I woke up to a beautiful morning in the valley, feeling refreshed and optimistic. The worst must be over. Or so I hoped.
After tea and breakfast, Sandeep, Nadeem and I walked towards the stream at the foot of the majestic mountains barricading the vale. There it dawned on me how incredibly beautiful this world is, how exquisite these hidden gems were.
Nadeen then told us it was time for our acclimatisation exercise, an activity essential to our survival once we drive higher later on towards Leh. So we scaled one of the pretty hills in the valley. I lagged behind as usual. Sandeep tried to motivate me as much as he could, but I often get distracted with the breathtaking view below us.
It was a pity that we could not stay longer in Jispa; this beauty was just one of the pitstops to our final destination, so before the morning was over we continued our journey towards our next stopping place, Pang La. But I was glad that we also stopped for a while in a pretty village in Darcha though it was just 7 kilometres away from Jispa.
I enjoyed the hot lemon tea in the dhaba where we took a break. It was a nice change from the usual Indian tea with milk. The locals, I noticed, seemed to look more like myself than my Indian companions.
As we leave Jispa Valley behind, the feeling of terror mixed with amazement I felt on the way there was multiplied a thousand times on our way to Pang La. Still unaware of the perils that lay before us, I felt ecstatic as I ride behind Sandeep, enjoying the crisp cold wind on my face, and the sight before me which was indescribable in its awesomeness and magnificence.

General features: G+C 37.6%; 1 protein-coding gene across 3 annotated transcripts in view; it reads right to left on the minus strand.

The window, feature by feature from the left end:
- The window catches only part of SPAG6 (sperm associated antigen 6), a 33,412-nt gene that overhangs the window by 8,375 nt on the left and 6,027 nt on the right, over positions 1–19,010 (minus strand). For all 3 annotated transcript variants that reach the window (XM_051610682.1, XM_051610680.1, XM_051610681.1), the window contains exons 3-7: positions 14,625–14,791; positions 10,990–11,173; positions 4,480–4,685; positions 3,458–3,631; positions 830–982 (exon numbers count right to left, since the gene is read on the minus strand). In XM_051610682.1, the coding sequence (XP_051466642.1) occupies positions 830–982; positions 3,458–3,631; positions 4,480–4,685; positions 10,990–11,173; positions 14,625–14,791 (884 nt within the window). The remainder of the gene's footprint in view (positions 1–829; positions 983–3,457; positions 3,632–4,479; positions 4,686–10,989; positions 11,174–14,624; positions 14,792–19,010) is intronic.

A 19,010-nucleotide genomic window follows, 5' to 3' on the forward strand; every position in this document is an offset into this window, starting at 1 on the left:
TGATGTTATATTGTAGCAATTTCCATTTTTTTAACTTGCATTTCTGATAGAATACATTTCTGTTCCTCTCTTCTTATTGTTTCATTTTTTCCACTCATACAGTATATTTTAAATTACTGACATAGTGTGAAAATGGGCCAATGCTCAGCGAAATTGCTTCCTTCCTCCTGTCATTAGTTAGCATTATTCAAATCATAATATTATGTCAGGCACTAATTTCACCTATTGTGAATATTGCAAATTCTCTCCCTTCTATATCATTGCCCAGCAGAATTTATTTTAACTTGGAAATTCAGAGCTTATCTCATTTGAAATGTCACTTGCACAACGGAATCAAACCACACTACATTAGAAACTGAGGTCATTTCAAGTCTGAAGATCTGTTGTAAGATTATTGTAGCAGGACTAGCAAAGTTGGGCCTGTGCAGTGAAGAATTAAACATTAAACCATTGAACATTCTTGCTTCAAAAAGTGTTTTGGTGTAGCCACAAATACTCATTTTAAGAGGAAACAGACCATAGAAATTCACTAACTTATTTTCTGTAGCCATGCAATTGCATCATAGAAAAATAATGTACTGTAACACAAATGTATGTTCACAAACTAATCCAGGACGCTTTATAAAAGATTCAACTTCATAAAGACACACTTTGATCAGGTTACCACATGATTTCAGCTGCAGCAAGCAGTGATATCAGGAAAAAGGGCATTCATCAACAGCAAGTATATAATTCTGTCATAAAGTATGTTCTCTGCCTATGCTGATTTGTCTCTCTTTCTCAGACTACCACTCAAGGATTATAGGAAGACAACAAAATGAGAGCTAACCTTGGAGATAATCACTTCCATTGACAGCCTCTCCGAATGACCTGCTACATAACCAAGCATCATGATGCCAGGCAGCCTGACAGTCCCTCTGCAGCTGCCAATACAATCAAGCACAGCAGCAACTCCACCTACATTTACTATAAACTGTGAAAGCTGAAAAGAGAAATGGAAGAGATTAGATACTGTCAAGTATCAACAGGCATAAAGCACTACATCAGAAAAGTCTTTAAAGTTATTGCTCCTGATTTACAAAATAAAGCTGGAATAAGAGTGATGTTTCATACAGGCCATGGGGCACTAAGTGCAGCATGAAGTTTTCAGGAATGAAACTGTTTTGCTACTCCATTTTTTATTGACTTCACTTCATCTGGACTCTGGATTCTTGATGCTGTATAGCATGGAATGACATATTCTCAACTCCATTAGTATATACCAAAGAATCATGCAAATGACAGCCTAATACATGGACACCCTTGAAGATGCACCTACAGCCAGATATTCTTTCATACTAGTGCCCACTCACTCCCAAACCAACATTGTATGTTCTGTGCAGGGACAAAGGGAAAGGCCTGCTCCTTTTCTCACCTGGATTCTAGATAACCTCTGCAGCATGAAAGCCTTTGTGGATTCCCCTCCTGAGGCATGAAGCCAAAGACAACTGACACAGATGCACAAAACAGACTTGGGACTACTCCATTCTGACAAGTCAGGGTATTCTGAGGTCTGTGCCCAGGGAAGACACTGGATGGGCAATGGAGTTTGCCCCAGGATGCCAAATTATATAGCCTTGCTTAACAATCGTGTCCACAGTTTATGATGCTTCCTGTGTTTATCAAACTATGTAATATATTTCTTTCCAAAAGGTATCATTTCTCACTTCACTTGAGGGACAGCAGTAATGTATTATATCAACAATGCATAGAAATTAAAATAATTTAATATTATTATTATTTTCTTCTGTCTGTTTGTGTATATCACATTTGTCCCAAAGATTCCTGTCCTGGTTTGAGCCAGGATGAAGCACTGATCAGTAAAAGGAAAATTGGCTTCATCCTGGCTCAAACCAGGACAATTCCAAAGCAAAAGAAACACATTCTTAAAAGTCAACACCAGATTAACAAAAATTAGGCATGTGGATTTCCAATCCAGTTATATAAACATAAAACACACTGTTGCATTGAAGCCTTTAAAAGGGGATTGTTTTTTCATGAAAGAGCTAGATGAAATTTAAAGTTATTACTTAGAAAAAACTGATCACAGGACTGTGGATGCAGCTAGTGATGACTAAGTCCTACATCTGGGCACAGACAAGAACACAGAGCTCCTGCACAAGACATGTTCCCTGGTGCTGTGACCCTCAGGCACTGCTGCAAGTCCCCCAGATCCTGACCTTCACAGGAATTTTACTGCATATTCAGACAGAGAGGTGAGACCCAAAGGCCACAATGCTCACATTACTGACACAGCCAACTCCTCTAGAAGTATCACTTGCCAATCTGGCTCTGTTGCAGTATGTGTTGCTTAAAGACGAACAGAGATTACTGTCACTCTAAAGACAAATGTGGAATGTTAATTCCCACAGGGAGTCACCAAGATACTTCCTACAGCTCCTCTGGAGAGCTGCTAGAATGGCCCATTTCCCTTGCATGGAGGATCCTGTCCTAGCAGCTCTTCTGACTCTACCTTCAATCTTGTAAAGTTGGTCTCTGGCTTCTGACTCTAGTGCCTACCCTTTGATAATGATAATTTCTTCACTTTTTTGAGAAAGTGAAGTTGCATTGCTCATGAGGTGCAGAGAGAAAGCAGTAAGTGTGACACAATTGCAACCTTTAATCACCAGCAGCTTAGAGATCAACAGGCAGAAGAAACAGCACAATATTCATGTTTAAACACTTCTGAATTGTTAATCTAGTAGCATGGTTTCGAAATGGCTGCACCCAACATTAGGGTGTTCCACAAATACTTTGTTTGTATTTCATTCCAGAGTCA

“Remember guys, the world’s best gelato is at Gelateria Dondoli. I repeat, Gelateria Dondoli. The gelateria across them claims that they have the “the world’s best gelato”, but Dandoli had won the title back to back since 2006. Also, Dandoli has been making homemade gelato with the freshest ingredients for generations and is the favourite of the locals, so make sure you get your gelato from them.” Alice, one of the tour guides, was saying over the megaphone as our tour bus was approaching the parking lot in San Gimignano. A little later, while we were leisurely licking our gelato from Gelateria Dondoli , we saw a couple walking towards that gelateria from across the street, the one Alice said was falsely claiming they sell the best gelato in the world. The couple looked confused and unsure. The gelateria also had a sign that says, “ The World’s Best Gelato” on their door. After the couple read the sign, they entered the shop and ordered a gelato.